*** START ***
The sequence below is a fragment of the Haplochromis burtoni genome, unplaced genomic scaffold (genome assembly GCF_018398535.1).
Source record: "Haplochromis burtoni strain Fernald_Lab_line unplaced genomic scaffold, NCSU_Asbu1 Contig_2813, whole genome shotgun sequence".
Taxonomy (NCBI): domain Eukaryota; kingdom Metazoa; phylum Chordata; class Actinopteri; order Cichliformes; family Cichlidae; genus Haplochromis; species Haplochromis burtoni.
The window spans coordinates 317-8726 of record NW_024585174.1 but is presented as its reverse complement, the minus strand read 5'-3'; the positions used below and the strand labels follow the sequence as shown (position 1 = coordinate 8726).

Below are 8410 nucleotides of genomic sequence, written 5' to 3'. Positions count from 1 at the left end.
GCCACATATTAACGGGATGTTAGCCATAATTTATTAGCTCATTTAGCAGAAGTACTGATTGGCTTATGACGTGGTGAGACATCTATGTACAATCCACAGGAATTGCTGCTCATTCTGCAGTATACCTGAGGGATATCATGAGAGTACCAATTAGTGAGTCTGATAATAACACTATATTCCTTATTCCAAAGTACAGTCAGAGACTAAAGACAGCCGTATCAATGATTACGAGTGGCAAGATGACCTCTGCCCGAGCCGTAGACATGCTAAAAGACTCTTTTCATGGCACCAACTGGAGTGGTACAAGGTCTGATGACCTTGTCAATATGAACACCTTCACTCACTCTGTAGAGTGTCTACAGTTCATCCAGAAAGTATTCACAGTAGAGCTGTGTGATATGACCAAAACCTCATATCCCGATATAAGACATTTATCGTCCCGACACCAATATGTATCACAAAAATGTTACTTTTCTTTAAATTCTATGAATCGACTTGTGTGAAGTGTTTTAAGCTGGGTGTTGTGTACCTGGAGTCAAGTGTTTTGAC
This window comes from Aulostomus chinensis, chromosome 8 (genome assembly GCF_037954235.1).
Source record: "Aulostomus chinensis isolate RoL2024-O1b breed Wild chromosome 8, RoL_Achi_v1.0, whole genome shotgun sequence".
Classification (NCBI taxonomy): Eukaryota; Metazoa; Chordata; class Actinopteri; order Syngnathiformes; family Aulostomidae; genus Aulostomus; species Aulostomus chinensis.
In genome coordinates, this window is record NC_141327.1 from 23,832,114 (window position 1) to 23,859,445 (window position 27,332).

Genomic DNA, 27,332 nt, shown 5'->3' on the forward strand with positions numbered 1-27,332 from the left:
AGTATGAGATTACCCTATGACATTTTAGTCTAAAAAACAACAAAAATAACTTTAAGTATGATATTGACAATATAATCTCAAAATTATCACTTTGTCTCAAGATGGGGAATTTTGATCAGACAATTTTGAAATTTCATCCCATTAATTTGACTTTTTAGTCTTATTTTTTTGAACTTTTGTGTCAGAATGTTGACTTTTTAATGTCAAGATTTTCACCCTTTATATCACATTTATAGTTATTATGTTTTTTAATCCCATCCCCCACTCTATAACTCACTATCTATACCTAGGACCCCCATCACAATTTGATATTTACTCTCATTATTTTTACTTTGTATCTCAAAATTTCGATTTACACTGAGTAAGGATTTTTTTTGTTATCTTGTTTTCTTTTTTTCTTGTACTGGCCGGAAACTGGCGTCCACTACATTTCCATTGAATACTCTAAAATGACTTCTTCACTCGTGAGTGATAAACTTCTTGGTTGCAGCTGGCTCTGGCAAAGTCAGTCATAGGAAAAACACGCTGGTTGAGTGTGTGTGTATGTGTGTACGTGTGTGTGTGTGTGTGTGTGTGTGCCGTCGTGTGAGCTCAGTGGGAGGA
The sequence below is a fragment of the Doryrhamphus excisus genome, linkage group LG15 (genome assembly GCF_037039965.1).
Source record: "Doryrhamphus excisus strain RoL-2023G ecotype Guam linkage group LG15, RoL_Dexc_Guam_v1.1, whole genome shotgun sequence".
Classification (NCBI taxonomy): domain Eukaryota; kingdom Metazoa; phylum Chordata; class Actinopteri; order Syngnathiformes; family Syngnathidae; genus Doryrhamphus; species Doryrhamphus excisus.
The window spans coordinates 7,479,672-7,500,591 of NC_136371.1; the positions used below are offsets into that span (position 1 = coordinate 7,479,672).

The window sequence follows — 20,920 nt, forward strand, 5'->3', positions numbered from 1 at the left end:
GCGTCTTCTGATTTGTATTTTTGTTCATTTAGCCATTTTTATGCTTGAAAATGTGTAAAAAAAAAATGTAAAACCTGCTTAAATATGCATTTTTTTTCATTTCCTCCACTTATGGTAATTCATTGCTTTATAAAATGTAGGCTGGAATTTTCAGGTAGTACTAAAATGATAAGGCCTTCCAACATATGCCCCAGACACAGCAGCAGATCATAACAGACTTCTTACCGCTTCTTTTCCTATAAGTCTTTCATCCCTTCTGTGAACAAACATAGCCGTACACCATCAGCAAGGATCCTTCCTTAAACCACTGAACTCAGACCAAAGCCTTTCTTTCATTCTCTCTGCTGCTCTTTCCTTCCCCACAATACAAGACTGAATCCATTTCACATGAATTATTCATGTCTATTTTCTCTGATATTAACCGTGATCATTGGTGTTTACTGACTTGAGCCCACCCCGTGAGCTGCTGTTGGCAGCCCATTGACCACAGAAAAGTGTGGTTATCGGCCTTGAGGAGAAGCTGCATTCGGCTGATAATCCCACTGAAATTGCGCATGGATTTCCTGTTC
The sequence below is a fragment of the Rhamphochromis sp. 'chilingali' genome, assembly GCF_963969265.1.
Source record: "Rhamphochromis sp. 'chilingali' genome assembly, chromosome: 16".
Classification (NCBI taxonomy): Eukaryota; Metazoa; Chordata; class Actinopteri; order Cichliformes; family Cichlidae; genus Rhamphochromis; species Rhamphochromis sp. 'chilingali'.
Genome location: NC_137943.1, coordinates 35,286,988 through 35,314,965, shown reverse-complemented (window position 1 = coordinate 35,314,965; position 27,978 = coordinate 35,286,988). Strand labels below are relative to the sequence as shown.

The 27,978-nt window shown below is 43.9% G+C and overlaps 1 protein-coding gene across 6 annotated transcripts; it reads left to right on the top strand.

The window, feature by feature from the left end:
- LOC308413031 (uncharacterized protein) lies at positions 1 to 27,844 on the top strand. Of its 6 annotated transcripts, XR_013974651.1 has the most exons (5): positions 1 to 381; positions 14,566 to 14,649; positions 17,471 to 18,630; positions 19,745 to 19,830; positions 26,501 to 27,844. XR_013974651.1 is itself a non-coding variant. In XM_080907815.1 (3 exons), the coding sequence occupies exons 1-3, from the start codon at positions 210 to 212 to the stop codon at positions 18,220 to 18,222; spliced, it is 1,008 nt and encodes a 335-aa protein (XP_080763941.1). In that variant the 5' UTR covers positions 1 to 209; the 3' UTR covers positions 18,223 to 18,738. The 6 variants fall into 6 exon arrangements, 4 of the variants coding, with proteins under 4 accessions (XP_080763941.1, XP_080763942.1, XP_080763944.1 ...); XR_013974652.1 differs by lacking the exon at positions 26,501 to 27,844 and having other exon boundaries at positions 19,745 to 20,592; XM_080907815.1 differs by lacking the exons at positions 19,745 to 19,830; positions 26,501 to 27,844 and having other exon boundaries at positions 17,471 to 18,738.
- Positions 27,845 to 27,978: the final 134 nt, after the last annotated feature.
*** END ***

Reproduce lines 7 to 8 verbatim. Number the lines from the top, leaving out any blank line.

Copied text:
This window comes from Aulostomus chinensis, chromosome 8 (genome assembly GCF_037954235.1).
Source record: "Aulostomus chinensis isolate RoL2024-O1b breed Wild chromosome 8, RoL_Achi_v1.0, whole genome shotgun sequence".